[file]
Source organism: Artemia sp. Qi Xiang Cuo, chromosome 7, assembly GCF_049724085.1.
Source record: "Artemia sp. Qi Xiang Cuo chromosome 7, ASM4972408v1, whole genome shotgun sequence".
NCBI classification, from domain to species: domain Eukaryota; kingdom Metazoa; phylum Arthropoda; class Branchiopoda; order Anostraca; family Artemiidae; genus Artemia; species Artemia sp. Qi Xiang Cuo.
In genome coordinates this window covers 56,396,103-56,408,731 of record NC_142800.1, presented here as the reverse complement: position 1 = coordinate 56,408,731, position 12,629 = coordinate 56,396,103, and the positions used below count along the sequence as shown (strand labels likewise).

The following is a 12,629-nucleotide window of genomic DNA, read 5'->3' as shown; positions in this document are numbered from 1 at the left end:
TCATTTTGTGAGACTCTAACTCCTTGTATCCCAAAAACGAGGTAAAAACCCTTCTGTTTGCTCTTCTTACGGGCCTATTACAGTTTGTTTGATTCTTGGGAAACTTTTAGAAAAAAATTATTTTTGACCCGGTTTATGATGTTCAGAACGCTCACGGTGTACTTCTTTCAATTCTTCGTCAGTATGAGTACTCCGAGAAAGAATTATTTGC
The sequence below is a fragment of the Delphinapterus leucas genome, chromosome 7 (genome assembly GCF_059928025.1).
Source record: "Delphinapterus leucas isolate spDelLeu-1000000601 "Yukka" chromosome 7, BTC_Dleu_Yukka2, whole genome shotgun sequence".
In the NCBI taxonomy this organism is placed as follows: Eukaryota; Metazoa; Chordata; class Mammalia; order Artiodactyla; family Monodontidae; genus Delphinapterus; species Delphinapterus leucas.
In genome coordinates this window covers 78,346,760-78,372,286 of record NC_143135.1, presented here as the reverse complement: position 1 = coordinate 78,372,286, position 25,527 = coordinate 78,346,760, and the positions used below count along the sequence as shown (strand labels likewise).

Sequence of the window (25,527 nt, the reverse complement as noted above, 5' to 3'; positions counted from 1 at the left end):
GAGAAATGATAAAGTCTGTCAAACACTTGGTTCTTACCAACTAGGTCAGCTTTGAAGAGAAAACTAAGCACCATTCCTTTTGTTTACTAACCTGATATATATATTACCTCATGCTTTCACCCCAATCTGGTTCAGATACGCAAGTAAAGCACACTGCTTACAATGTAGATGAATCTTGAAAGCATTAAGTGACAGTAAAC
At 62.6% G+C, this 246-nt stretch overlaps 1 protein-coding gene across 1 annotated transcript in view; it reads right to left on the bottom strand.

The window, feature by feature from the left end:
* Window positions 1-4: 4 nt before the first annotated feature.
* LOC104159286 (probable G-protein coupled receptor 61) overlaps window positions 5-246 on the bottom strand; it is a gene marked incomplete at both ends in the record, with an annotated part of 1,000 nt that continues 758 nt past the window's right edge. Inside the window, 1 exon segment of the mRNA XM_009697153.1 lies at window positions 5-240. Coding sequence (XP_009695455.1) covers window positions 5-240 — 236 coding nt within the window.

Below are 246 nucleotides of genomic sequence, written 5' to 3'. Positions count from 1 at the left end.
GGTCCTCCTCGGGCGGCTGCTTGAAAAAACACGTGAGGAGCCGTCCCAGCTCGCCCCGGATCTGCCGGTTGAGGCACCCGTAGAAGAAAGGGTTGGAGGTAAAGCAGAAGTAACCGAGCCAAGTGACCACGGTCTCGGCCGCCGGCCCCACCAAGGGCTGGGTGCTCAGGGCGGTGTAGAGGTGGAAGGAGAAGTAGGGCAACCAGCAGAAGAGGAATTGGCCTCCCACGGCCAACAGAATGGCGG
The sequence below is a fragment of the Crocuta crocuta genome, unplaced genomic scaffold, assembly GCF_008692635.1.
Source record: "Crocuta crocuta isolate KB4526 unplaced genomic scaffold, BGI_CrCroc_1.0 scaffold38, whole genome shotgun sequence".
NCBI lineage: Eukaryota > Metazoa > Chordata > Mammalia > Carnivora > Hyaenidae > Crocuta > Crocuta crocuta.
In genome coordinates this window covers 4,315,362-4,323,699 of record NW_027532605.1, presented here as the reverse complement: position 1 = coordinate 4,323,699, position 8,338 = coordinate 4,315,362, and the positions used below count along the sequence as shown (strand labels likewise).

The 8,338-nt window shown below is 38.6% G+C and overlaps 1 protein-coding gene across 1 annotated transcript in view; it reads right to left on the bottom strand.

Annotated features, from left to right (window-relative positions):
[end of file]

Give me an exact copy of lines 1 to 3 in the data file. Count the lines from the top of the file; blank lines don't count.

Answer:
Source organism: Artemia sp. Qi Xiang Cuo, chromosome 7, assembly GCF_049724085.1.
Source record: "Artemia sp. Qi Xiang Cuo chromosome 7, ASM4972408v1, whole genome shotgun sequence".
NCBI classification, from domain to species: domain Eukaryota; kingdom Metazoa; phylum Arthropoda; class Branchiopoda; order Anostraca; family Artemiidae; genus Artemia; species Artemia sp. Qi Xiang Cuo.